England - Full Moon 154 - 04/09/09
Doherty's first solo outing is quite something different. Something different than his Libertines/Babyshambles songbook. And quite something different than I've expected. I'm not quite sure what I think. Of course, here are glimpses of the British tradition of, say, Ray Davies. But you also find as many traces of American rock thrown in. Some names that comes to mind along the tracks are Johnny Thunders and Jeffrey Lee Pierce.
The biggest surprise is the cleaned up sound. Well, not that surprising since Stephen Street (who also did Shotter's Nation) have been steering from the producer's seat. But, surprisingly as we're talking Doherty, usually known for solid doses of scrambling rock. Among the players we also find Blur-guitarist
Graham Coxon, and, intentionally or not, "Last Of The English Roses" is somewhat Blur-ish. From the opener "Arcady" and on, Doherty aims for a laidback, mainly acoustic approach with this album. "1939 Returning" - planned to be a duet with Amy Winehouse - shows an emotional Doherty telling a lesson of war history.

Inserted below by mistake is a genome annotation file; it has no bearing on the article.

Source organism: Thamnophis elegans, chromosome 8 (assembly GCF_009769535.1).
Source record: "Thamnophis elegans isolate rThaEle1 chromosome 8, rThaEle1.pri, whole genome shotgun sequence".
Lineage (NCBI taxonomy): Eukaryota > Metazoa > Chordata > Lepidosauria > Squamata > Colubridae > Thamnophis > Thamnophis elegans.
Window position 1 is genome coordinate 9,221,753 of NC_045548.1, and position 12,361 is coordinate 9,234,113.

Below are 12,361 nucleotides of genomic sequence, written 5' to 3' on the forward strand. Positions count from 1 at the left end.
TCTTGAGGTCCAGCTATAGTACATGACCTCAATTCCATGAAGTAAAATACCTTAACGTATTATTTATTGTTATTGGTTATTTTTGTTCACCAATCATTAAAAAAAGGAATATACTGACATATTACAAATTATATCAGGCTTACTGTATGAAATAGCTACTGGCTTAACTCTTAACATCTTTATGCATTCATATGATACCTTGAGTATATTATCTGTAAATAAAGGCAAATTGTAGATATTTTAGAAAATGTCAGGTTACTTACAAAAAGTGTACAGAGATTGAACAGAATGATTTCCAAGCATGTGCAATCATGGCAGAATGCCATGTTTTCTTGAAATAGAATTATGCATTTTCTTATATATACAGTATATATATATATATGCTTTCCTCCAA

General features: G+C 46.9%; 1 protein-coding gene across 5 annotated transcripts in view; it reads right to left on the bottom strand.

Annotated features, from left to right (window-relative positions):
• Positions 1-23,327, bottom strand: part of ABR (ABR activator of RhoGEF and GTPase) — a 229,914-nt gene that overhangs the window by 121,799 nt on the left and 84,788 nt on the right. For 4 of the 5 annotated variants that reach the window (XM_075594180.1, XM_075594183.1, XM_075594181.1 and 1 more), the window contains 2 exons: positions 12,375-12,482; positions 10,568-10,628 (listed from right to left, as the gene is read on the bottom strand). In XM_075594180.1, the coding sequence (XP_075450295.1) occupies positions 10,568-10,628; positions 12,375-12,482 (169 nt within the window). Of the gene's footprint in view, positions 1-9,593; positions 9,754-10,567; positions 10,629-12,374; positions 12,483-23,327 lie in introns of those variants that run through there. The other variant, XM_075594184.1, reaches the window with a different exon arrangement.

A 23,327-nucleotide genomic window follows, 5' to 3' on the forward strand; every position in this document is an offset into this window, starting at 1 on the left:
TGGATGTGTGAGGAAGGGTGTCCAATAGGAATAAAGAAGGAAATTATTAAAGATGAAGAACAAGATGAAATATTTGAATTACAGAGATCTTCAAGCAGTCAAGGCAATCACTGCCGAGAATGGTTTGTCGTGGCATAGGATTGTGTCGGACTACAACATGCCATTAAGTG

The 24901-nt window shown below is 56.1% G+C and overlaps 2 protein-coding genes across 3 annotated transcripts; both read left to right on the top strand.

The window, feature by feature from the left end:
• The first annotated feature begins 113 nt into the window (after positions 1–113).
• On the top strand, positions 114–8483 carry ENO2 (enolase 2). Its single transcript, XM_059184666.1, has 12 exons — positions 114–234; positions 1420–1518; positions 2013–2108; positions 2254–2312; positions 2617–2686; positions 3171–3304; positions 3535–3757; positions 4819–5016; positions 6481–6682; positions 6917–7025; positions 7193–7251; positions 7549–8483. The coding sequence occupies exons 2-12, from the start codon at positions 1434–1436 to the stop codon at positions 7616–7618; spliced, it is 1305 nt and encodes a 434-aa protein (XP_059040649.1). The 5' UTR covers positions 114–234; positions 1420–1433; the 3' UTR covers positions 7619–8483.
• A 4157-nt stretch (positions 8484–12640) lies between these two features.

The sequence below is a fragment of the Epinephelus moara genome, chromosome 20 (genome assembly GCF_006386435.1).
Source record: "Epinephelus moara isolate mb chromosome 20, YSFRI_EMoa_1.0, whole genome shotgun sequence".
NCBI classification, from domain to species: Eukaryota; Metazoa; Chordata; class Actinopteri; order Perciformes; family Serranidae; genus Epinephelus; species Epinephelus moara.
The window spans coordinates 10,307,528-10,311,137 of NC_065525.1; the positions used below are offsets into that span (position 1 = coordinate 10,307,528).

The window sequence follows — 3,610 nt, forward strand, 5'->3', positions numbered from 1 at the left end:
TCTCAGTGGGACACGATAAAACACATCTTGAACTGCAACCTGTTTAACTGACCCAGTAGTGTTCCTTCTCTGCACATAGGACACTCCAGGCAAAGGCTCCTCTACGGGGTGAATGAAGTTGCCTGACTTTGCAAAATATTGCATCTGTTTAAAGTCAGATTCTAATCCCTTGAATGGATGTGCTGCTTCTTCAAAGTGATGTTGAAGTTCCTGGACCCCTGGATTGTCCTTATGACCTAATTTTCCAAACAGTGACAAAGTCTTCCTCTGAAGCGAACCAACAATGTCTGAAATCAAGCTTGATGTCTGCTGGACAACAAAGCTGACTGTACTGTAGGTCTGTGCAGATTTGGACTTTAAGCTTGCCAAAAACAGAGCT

"Salomè" is where I get the Johnny Thunders association. When Doherty's crooning his way through the sax'n'piano guided "Sweet By And By", I'm not all that impressed. A bit tacky/over-the-top, if you're asking me.
The songs working best are (mainly from the album's second half): the Doherty/Carl Barât penned "A Little Death Around the Eyes", "Sheepskin Tearaway", "New Love Grows On Trees", and, last but not least, "Broken Love Song", which was co-written with Doherty's buddy Peter 'Wolfman' Wolfe.
All in all, Doherty's still got enough wild-boyish charm (as well as song-writing abilities) to keep me listening to his works. Maybe he's cleaned up his life/lifestyle a bit (just a bit won't help that much...), and maybe he's not the hottest target for the tabloid press anymore with Kate Moss out of the picture.
Maybe all this helps him focus writing better and better songs. Grace / Wastelands is a good, but not a great start.
Copyright © 2009 Håvard Oppøyen